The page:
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Fighting for Lava

flowing volcano lava

Credit: Getty Images

The vast underground lava fields in the western U.S. feature a photogenic geyser called Old Faithful. Eruptions send approximately 15,000 liters of steaming water 50 meters into the air approximately every hour. Unfortunately, what is underground is not nearly as appealing. If the lava fields erupted in a major way, they could cause ferocious firestorms that would destroy a large portion of the western U.S. and Canada and substantially cool the planet.

Now imagine a pair of tunnel-boring energy-extraction companies are competing to cool the lava, make some money, and provide carbon-free energy besides. The idea is to tunnel from a power plant outside the lava fields to near the lava, but not too close, to avoid accidental eruptions. A pipeline could in theory then take cool water from the power plant to the end of the tunnel where the water would be heated into steam and the steam would power the turbines of the power plant. The whole system could be designed to recycle the steam back into water in a closed loop.

In this scenario, the federal government, which owns the land, steps in to lease the energy rights, identifying cross-sections underground to which tunnels can be drilled. The government identifies those underground cross-sections based on their more-or-less linear segments aboveground, so leasing a segment would confer the right to tap the lava in the vertical cross-section below that segment.

To encourage participation in the project while achieving equity for both companies, government mathematicians design a game-style protocol, whereby each company (player) takes turns to acquire non-overlapping sections of a full segment. The first player may take up to one kilometer in the first turn, the second player then takes up to two kilometers, the first player then gets up to three kilometers, the second then gets up to four kilometers, and so on.

Imagine a pair of tunnel-boring energy-extraction companies are competing to cool the lava, make some money, and provide carbon-free energy besides.

Warm-up. Suppose the line segment is five kilometers long from a stake at kilometer 0 to a stake at kilometer 5. Suppose the first player takes between 0 and 1 kilometer. Which player would get more of the line segment, assuming each plays optimally?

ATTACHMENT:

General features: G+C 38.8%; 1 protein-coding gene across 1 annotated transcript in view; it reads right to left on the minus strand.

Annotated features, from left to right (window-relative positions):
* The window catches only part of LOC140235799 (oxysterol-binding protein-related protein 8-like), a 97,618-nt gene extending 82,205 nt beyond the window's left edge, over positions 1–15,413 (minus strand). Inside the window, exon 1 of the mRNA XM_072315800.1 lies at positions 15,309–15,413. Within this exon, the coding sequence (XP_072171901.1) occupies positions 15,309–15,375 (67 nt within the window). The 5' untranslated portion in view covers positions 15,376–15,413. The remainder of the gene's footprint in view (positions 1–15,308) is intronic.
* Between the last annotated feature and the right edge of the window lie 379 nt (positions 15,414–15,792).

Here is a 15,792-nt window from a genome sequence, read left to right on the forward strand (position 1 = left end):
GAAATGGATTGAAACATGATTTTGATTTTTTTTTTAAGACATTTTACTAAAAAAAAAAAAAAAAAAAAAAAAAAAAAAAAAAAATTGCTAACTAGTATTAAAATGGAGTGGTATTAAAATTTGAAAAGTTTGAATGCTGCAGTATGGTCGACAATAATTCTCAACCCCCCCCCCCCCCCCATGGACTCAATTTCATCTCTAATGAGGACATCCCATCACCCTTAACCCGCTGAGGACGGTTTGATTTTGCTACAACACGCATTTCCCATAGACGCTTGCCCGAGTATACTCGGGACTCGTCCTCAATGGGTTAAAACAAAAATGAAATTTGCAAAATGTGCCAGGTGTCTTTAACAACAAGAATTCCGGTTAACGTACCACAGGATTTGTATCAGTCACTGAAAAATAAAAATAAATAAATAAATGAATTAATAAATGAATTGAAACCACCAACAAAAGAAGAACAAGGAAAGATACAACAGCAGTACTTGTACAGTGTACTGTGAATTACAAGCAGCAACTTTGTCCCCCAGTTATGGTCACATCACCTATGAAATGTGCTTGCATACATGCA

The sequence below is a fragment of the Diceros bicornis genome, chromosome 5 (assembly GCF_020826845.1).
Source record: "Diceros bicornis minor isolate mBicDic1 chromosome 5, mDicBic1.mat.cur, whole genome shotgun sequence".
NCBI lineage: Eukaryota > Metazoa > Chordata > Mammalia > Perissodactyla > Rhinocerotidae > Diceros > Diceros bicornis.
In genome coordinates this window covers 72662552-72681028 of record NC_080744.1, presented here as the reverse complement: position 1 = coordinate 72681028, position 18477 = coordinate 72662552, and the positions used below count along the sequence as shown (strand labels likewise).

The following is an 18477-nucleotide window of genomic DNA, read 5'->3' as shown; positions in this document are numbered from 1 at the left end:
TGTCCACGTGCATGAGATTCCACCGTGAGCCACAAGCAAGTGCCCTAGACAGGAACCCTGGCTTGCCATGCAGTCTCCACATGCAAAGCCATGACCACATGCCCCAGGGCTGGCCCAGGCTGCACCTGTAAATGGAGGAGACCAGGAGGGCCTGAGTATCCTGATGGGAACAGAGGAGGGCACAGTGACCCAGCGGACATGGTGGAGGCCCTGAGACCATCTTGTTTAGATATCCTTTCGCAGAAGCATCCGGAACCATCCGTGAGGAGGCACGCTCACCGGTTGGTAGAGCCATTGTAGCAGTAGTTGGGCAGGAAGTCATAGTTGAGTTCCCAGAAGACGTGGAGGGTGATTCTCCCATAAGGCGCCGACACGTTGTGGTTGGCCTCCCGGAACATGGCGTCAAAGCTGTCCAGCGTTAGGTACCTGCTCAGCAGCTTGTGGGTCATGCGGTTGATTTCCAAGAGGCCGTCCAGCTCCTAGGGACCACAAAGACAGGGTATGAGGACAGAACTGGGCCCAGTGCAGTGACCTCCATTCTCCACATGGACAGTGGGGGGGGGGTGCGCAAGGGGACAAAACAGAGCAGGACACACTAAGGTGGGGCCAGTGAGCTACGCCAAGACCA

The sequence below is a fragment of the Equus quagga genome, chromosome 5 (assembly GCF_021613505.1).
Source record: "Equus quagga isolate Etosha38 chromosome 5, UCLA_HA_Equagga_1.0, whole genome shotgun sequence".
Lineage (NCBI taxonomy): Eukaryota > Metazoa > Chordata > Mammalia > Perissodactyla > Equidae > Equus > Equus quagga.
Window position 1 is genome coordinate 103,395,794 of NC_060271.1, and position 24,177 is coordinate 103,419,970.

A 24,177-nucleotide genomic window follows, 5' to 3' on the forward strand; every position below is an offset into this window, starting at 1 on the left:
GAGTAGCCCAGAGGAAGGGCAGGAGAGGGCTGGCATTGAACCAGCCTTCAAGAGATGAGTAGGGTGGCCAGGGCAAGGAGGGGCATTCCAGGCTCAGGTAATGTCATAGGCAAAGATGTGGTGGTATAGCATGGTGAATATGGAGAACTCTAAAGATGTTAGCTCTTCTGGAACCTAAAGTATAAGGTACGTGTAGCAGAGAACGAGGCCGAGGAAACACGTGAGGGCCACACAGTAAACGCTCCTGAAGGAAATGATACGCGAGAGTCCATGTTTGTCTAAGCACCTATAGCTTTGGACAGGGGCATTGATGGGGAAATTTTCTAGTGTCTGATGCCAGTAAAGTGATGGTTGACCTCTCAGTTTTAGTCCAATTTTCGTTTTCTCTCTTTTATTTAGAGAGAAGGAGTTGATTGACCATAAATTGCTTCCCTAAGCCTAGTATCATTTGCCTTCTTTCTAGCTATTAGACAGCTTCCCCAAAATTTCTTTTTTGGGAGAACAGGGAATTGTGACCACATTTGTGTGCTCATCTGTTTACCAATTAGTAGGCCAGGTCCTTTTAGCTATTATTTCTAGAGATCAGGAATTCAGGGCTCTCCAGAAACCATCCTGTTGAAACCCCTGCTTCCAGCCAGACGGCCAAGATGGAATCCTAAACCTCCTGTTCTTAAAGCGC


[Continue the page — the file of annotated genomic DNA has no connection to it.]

Answer to warm-up. Player 2. Player 1 takes kilometer 0 to 1. Player 2 then takes kilometers 2 to 4. The first player then takes one of the two remaining kilometers—1 to 2 or 4 to 5—and the second player then takes the other remaining kilometer. The second player ends up with lease rights to three of the five kilometers, thus one more kilometer than the first player.

Question 1. By playing differently, beginning with the first move, could the first player acquire the rights to more of the line segment than the second player?

Solution to question 1. Yes. If the first player takes kilometers 2 to 3, then the second player could take kilometers 0 to 2, but then the first player would take kilometers 3 to 5. The first player would thus get three of the five kilometers.

Question 2. Is there a minimal amount by which one player can win regardless of the length L of the segment?

Answer. Yes. The first player can win by at least one kilometer every time by going in the middle, meaning the halfway point of the first player's kilometer is at position L/2. After that, the first player would mirror the second player's moves. So if the second player takes x to x+2 to the left of the middle kilometer, then the first player takes (x + L/2) to (x + 2 + L/2) on the right of the middle. The net effect is the first player can always guarantee to capture at least as much territory as the second player on the two sides of that middle kilometer. The first player wins by at least the kilometer of the first move.

Upstart 1. Characterize situations in which the first player can guarantee to win by more than one kilometer or prove it cannot be done.

Upstart 2. Suppose the line segment is of length L, but there are now k players instead of two. The rules are a direct generalization of the original game; the first player may take one kilometer, the second player two, the third player three, ... the kth player k, the first player then takes k+1 ... and so on, all without overlap. Is there some length L and some number of players k whereby a player other than the first player can guarantee to capture more of the line segment than anyone else?

Upstart 3. Suppose the government leased out vertical cross-sectional squares belowground. Each player would thus take squares, with the side length of each square increasing by one kilometer with each move. The first player takes one kilometer squared. The second player then gets two kilometers squared. The first player then gets three kilometers squared, and so on, again without overlap. Does either player have a winning strategy if the area available to lease could be an arbitrary rectangular cross-section belowground? How would this generalize to more players?

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Dennis Shasha ( is a professor of computer science in the Computer Science Department of the Courant Institute at New York University, New York, USA, as well as the chronicler of his good friend the omniheurist Dr. Ecco.

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All are invited to submit their solutions to; solutions to upstarts and discussion will be posted at

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